European Crisis Live: Spanish Rescue Lifts Euro, Markets Ahead of Greek Elections
0900 BST: Italy shrinks
Italian GDP is confirmed to have contracted 0.8 percent in the first three months of this year, while the year-on-year contraction was marginally wider at -1.4 precent, according to the National Statistics Office.
0855 BST: What about us?
An interesting dimension to the Spanish bailout (I think most journalists are enjoying going “off message” in using this term) is the impact it may have on both Greece and Ireland.
The former, of course, faces critical elections this weekend in which the conditions on previous EU bailouts are central to the debate. Syriza, the left-leaning political party which promises to nullify terms of the existing EU agreements, may look to the deal cut by Spain (low interest rate, no conditions placed on the government beyond bank restructuring, no subordination) and feel its negotiating position may now be stronger than it was last week.
If the EU is easing its stance on austerity (given that it didn’t demand further public spending cuts alongside the Spanish loan commitment, even though Spain has snubbed demands for faster budget deficit reduction) Syriza could rightly campaign on the promise of arranging a new, slacker agreement with EU creditors. This tact could counter the principal electoral allegation of Syriza’s opponents (a vote for Alexis Tsipras is a vote to leave the Euro) and possibly help deliver a parliamentary majority for the charismatic leader.
Ireland, which has long argued for a reduction in its own EU/IMF bailout, may also feel slighted by the easy conditions placed on Spain, particularly given its unwavering commitment to painful austerity measures and deficit reduction in the face of a contracting economy. However, Ireland’s insistence on maintaining an ultra-competitive corporate tax rate of 12.5 percent may make renegotiation difficult.
0835 BST: Bond market relief … and quite a few questions
We’re seeing an immediate – if not dramatic – easing in bond market pressures for Spanish (and indeed Italian) debt this morning although not nearly to the degree you might expect given the sharp rise in European share prices. Research this morning suggests this is connected to the lack of detail in Spain’s request for funds over the weekend.
At present, it’s unclear as to whether existing holders of Spanish government bonds will rank “parri passu” (equal to) or below the new €100bn in loans that are expected to be given to the Spanish government. Under terms of the temporary bailout fund, the EFSF, bondholders are given equal rank to new loans (in other words, there’s no “subordination”). Under terms of the permanent bailout fund, the ESM, bondholders are pushed further down the queue (except in the case of Greece, Ireland and Portugal). Subordination is key in helping investors evaluate the risk premium they need to apply to the debt in the marketplace. The deeper the subordination, the higher the premium.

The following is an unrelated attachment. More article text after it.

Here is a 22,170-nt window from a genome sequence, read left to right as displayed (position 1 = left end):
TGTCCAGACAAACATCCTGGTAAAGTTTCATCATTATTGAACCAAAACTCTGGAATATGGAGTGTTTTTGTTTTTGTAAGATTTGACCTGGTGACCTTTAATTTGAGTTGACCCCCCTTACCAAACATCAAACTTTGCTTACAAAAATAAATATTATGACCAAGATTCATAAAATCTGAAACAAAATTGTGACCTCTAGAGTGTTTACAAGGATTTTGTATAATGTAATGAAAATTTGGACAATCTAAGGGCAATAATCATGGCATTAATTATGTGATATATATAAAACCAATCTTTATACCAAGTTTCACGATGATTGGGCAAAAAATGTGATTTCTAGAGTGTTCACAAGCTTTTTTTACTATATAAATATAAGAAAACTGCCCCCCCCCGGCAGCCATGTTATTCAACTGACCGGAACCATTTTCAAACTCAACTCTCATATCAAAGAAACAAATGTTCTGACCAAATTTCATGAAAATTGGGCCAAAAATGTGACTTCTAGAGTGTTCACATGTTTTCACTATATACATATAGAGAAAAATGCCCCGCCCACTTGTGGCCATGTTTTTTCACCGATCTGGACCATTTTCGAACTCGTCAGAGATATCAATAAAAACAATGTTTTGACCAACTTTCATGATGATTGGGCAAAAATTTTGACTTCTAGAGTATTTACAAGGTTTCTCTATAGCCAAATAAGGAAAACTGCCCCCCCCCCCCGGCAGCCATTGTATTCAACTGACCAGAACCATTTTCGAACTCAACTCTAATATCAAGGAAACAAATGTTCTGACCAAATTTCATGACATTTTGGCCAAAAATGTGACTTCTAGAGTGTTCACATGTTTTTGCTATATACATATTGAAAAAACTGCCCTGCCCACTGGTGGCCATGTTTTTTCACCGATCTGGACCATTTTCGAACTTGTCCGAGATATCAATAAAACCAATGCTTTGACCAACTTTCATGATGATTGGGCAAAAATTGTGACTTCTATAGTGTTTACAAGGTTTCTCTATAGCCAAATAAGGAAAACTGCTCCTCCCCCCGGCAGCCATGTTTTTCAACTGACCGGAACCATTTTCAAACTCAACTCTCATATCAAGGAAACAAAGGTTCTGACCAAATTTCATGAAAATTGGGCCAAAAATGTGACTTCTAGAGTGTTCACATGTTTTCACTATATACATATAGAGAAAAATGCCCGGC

Markets seem to be assuming rules on subordination will apply on EFSF terms, given that the ESM has yet to receive full legal authority from its contributing members (more on that later) and are pricing Spanish debt accordingly: prices last seen show Spain’s benchmark 10-year government bonds trading at 6.05 percent, a significant improvement from “pre-bailout” levels. Credit default swap costs on Spain’s debt are also improving, falling 22 basis points, or €22,000, to 565 basis points (ie €565,000 each year for five years insures €10m Spanish government bonds from default).
Lending capacity is also a potential issue. To date, the EFSF has committed around €213.3bn in emergency loans. Once (if?) full authority is transferred to the ESM, lending capacity will rise to €700bn. Spain’s full request (we’ll know the amount after results of the 21 June audit of the banking system) will likely take committed loans to €313bn, leaving just under €400bn remaining, an amount that would barely cover Spain’s *minimum* financing needs out to 2014 (€370bn).
0805 BST: Solid gains
Investors are following Asia’s lead and lifting European markets across the board: London’s FTSE 100 added 1.8 percent in the opening minutes of trading this morning while traders built similar gains in France (2 percent) Germany (2.1 percent) and Italy (2.1 precent). Spain’s IBEX 35 looks the early standout gainer, adding 5.3 percent.